• Monique Peats

Challenging Your “Mental Noise”

Recognizing cognitive distortions help address automatic distracting thoughts, the destructive, distorted thoughts that spin around in our head and lead us to feelings of despair, panic and anxiety, and more likely to act out with unhealthy coping.

Cognitive therapy proposes that depression and anxiety spring from distorted thinking, which leads to feeling down. By learning to identify negative thought processes then applying relatively simple, common-sense intervention techniques, common colds like depression.

The first step is to become familiar with what is called, “cognitive distortions”, the ways we slant our perceptions toward the negative, and in effect, misinterpret reality.

Cognitive distortions lead to highly unrealistic, self-defeating interpretations of reality, and tend to result in overwhelming anxieties and frequent disappointments.

Here are three simple steps to counteract cognitive distortions:

  • Don’t let negative thoughts buzz around in your head—write them down

  • Read over the list of cognitive distortions and see if any apply to your negative thoughts

  • Substitute more objective thoughts for cognitive distortions

Write down negative thoughts allows us to take a good long critical look at them. Do this daily by taking 5-10 minutes using a three column system like the one below.

At first you may wonder how something this simple could help overcome depression or anxiety. But with practice, you can actually change the negative mental habits that lead to panic, self-punishment, or procrastination.

Full Cognitive Distortions list below

Cognitive Distortions List

The following are the Cognitive Distortions that we can all dip into, however, if we get stuck in anyone of these ways of thinking it will affect our mood.

1. All or nothing thinking: Seeing everything as black or white.

  • If your performance falls short of perfection, you see yourself as a failure.

2. Overgeneralization: You see a single negative event as a never-ending pattern of defeat.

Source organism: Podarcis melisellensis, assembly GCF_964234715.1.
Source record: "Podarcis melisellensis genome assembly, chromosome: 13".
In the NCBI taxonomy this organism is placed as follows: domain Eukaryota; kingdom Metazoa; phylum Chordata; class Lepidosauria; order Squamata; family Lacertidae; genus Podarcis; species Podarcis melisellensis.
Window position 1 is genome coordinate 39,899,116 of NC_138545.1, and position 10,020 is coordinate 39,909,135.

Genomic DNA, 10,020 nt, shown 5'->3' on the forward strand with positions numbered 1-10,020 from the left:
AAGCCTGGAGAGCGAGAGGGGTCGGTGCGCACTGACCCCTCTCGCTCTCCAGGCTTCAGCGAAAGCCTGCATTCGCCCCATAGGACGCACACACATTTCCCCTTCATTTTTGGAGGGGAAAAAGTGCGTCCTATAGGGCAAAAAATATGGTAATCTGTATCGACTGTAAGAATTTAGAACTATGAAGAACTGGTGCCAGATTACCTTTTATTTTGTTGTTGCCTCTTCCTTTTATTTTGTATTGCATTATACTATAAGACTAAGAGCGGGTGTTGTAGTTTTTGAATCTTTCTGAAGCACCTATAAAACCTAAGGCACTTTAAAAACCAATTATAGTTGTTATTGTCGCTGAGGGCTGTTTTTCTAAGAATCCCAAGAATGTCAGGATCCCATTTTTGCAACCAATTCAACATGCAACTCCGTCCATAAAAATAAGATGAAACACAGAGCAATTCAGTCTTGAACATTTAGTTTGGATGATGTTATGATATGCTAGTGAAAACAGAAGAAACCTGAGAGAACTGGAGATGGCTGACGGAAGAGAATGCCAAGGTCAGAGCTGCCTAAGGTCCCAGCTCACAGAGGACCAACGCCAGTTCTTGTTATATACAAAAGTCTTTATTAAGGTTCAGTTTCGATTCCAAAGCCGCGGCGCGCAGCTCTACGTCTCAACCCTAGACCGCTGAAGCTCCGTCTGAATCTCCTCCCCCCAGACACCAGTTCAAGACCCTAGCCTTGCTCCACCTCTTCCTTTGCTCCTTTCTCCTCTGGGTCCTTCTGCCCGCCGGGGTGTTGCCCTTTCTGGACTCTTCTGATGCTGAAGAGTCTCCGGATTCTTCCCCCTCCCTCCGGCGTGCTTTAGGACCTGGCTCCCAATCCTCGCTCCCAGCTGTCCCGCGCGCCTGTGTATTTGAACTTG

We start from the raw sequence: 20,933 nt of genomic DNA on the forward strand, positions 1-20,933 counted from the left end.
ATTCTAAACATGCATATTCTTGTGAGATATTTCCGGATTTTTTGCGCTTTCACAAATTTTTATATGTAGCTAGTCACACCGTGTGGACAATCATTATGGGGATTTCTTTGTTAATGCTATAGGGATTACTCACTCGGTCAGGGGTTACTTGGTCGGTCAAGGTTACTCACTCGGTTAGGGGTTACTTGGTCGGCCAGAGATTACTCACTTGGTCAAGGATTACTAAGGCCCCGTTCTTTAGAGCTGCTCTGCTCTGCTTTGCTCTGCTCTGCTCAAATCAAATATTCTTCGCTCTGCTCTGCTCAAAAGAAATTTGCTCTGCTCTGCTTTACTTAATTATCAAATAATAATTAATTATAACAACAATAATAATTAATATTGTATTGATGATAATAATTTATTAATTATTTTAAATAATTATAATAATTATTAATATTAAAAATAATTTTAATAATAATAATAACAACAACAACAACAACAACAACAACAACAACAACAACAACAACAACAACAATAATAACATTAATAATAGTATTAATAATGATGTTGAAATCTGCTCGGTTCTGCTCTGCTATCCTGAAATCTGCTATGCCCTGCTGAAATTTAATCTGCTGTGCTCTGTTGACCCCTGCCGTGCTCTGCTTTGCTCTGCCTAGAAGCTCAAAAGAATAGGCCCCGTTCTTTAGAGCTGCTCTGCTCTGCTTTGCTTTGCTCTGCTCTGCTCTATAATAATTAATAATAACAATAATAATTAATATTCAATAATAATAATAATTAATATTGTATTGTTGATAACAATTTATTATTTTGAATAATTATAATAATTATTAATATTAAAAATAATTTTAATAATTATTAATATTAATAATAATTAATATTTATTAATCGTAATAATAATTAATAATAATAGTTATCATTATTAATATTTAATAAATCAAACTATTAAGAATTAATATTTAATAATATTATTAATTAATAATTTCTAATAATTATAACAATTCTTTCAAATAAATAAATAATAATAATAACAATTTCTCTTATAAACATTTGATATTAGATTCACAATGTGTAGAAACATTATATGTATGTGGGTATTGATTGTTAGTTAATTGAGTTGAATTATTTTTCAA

• This always happens to me.

3. Disqualifying the positive: Insisting that positive experiences don’t count.

  • It was lucky.

4. Jumping to Conclusions: Arriving at negative interpretations of events without evidence to support the conclusions.

  • My boss didn’t like my presentation, despite what she said.

5. Mind reading: Arbitrarily concluding that someone is reacting negatively without investigating.

  • I know they dislike me because of X.

6. Fortune Telling: Anticipating negative outcomes, then acting as though they are already established fact.

  • I can already tell this example is going to suck.

7. Magnification or minimization: Exaggerating your errors and belittling your successes, or exaggerating other people’s success and belittling their flaws.

  • Focussing on one misstep instead of the overall success.

8. Emotional Reasoning: “I feel it, therefore it must be true.” Assuming that negative emotions reflect the way things really are.

  • X is out to get me.

9. Shoulds: Trying to motivate yourself because you think you “should”, “must”, or “ought to” do something.

  • I should have finished this already.

10. Labelling: Attaching a label to yourself instead of describing the error.

  • Instead of thinking, “I left the water running,” you think, “I’m such an idiot.”

11. Personalization: Seeing yourself as the cause of a negative event you did not cause.

  • We are late because of me (instead of the traffic actually at fault).